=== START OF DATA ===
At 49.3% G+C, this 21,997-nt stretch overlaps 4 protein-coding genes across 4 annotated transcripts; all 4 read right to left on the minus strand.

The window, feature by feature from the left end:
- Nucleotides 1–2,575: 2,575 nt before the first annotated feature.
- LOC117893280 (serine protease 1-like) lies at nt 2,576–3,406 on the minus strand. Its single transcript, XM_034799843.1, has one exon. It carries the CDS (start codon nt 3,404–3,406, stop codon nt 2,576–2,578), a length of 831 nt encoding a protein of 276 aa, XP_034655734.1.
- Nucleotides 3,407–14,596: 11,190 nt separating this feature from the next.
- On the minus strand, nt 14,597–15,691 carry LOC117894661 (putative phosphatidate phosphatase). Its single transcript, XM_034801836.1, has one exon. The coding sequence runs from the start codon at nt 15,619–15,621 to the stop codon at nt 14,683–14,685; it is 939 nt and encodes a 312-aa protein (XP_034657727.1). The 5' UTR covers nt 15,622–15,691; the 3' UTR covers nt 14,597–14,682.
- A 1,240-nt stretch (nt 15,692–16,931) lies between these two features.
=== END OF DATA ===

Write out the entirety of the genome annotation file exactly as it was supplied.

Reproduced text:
At 49.3% G+C, this 21,997-nt stretch overlaps 4 protein-coding genes across 4 annotated transcripts; all 4 read right to left on the minus strand.

The window, feature by feature from the left end:
- Nucleotides 1–2,575: 2,575 nt before the first annotated feature.
- LOC117893280 (serine protease 1-like) lies at nt 2,576–3,406 on the minus strand. Its single transcript, XM_034799843.1, has one exon. It carries the CDS (start codon nt 3,404–3,406, stop codon nt 2,576–2,578), a length of 831 nt encoding a protein of 276 aa, XP_034655734.1.
- Nucleotides 3,407–14,596: 11,190 nt separating this feature from the next.
- On the minus strand, nt 14,597–15,691 carry LOC117894661 (putative phosphatidate phosphatase). Its single transcript, XM_034801836.1, has one exon. The coding sequence runs from the start codon at nt 15,619–15,621 to the stop codon at nt 14,683–14,685; it is 939 nt and encodes a 312-aa protein (XP_034657727.1). The 5' UTR covers nt 15,622–15,691; the 3' UTR covers nt 14,597–14,682.
- A 1,240-nt stretch (nt 15,692–16,931) lies between these two features.